More ESP32 Info Dribbles Out

In case you’ve been hiding under a virtual rock over the last two years, you might have missed it when Espressif turned the IoT game on its head by releasing a chip with WiFi and a decent embedded processor for under $1 in bulk, and costing not much more than that in a module.

They’re looking to repeat the success of the ESP8266 with the ESP32, that should be coming out any time now. As we get closer to the release date, details start to dribble out. [Alberto], who makes very nice-looking pinout diagrams for a number of our favorite chips and modules, has already made us an ESP32 module pinout diagram.

And [Rudi] has been digging up nearly every crumb of info on the ESP32 that’s publicly available. For instance, it was through his website that we learned that the new RTOS SDK source is already up on GitHub.

There’s also a source of official information in the ESP32 forum, but there’s not much news there just yet. We expect this to change as more beta units make it out into the wild.

We covered the announcement of the forthcoming ESP32 last month, and we have to say that we’re looking forward to getting a module or two in our hands. Twin cores, BTLE support, and better DMA are tops on our list of neat features.

29 thoughts on “More ESP32 Info Dribbles Out

      1. wat? A 32kHz crystal just means it has an RTC and presumably the RTC will run from a CR2032 with everything else entirely *off*. Like an STM32 does for example.

        The CPU having low-power interruptible modes is a completely orthogonal issue. I mean, I’d expect it to have super-low-power modes because that goes really well with BLE, but it’s really got nothing to do with the RTC.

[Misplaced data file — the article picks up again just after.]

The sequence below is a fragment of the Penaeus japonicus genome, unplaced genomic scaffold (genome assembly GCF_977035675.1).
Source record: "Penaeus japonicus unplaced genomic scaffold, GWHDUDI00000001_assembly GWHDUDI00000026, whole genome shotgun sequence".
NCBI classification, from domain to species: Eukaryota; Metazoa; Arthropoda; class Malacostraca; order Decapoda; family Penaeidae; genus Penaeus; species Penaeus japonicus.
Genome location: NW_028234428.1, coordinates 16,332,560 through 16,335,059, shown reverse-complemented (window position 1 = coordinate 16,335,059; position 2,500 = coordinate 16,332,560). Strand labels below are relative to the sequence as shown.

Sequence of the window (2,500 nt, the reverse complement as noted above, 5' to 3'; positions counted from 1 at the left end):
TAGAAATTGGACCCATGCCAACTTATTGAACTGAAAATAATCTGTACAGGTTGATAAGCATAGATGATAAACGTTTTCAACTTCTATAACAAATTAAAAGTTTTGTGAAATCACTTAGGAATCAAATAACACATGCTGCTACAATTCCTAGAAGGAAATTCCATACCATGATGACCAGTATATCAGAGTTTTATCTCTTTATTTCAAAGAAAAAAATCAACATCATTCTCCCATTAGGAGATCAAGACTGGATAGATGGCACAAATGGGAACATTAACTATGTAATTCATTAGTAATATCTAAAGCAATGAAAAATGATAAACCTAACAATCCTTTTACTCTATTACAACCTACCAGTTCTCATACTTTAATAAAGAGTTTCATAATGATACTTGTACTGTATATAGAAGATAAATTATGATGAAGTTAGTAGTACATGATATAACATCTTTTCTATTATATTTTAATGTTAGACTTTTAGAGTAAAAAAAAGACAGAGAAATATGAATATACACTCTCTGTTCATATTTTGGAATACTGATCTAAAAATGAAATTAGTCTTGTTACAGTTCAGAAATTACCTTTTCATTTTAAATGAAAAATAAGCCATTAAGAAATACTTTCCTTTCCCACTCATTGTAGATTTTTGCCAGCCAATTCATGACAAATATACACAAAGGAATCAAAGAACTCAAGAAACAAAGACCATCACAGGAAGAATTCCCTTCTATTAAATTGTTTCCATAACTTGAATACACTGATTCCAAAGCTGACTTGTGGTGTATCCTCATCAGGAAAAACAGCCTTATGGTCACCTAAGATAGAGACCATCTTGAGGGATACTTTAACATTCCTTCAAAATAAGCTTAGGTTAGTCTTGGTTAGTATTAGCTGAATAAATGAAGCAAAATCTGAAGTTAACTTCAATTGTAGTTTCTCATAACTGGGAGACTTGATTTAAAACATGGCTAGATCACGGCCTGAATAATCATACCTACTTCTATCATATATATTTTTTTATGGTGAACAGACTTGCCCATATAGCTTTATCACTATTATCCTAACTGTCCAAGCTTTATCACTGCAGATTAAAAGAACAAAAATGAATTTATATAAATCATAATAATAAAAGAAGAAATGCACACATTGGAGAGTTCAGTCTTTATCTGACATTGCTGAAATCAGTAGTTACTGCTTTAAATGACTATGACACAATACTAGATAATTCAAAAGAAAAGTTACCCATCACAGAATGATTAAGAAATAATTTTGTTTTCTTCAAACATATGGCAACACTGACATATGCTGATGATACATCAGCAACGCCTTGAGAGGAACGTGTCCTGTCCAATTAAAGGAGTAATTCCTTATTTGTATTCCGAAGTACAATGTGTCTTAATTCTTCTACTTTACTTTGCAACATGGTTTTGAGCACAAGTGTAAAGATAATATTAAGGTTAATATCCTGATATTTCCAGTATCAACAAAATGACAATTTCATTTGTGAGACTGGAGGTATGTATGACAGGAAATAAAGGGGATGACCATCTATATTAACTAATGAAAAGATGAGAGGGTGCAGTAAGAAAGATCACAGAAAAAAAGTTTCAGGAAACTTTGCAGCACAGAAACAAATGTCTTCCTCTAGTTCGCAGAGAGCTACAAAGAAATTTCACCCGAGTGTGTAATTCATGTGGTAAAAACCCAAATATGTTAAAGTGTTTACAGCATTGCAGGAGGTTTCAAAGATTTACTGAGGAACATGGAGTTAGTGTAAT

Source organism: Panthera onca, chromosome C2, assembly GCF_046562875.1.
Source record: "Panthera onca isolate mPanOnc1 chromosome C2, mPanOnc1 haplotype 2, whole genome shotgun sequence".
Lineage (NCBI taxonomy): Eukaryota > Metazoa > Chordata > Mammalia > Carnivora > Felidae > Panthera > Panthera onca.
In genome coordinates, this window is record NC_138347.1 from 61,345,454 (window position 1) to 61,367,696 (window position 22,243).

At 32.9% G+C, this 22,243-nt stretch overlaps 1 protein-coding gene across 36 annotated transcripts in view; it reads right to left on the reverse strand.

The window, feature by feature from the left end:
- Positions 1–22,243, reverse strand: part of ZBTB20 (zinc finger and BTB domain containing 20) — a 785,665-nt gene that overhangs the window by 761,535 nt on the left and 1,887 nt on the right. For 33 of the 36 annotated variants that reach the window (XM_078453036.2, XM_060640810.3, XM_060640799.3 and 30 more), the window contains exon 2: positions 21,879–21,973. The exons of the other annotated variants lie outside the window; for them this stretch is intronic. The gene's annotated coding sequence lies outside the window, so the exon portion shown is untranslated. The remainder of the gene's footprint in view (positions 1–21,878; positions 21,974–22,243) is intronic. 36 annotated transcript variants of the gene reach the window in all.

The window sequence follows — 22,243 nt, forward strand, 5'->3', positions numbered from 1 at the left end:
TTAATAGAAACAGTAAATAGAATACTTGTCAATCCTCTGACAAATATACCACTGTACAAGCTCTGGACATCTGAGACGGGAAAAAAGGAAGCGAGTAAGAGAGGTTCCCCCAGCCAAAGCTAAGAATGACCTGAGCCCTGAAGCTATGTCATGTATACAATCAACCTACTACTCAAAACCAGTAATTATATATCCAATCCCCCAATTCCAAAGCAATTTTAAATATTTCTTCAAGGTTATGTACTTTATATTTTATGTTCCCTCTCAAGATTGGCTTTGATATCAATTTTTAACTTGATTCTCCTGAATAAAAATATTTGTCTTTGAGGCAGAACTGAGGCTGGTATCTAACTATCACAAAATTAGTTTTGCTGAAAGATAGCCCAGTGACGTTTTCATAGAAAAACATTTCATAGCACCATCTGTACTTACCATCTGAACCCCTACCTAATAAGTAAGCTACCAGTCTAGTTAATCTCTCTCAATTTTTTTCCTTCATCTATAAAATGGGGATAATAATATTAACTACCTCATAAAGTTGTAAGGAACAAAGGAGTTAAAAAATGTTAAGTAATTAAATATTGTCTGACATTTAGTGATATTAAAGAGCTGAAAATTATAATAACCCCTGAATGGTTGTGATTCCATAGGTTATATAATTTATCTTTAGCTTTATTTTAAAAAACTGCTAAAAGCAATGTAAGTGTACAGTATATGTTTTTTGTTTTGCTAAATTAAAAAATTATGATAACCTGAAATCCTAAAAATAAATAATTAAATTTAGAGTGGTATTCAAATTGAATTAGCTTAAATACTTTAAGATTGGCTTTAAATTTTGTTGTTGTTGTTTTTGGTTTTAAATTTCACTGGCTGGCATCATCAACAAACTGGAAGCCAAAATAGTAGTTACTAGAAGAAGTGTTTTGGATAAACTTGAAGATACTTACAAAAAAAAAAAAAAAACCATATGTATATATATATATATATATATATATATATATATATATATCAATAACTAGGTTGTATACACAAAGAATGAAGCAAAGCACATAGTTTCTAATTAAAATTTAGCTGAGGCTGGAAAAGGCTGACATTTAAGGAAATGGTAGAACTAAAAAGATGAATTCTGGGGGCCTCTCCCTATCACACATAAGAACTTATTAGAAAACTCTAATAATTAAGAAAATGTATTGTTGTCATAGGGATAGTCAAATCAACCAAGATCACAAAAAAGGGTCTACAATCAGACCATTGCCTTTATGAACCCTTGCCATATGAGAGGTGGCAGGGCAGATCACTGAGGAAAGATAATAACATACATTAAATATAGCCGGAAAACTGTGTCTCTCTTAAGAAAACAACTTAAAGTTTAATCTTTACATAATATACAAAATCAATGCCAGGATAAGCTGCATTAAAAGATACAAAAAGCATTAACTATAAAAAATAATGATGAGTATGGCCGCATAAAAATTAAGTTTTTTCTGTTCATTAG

1. VDDPST_RTC 19 19 P RTC IO Power Supply 1.8V – 3.3V
            Battery Regulator Supply Voltage VBAT 2.8 3.3 3.6 V
            Pin 19

            But there are more secrets hidden in this pin.

      2. In their (earlier) press release: “…built-in low power options to ensure that you can still do ADC conversion, computation, level thresholds, etc. while in deep sleep.”

        Most of that sounds like the standard sleep-the-cpu, power-the-peripherals sleep. But what’s up with “computation”? Maybe they’re just down-clocking the CPU off of the lower frequency crystal? But will they have enough grunt to run Bluetooth? (I doubt it, but they’re clever.)

        OTOH, anything they’re doing to lower power consumption is a huge win in terms of applications. WiFi has been a problem for long-running battery operated devices, for which the ESP8266 would have otherwise been perfect.

    1. I just finished reading your guys’ letter to the people about the esp32, and I just want to say it’s so refreshing to see a company so forward with their audience and humble in their approach :) bravo, can’t wait for the esp32 (hopefully it’s almost as cheap as the esp8266 :D )

  1. Looks like it may have enough features to do speech to text and text to speech. If a single 16MHz AVR can do both on a primitive level the ESP32 should result in some very impressive projects.

    1. Funny, that is the one module I used the most, because for most applications I wanted to add wifi/internet to something already existent or to something the ESP by itself will never be capable of doing. So, I appreciate its existence. True, for many stand alone applications that appeared, it is limited.

      1. that’s the thing, bluetooth should be able to keep an active connection with 10s of uA. With the current ESP you either shut it down, needing 2 seconds to connect and send data, or keep it in some intermediary power options which would drain batteries much too fast.

        My logic so far with IOT has been that with micro + low power radios(RFM12, 69, 73) i can do what the ESP can, with less battery, but I need a gateway. And it takes more time to assemble the modules. Maybe it will change.

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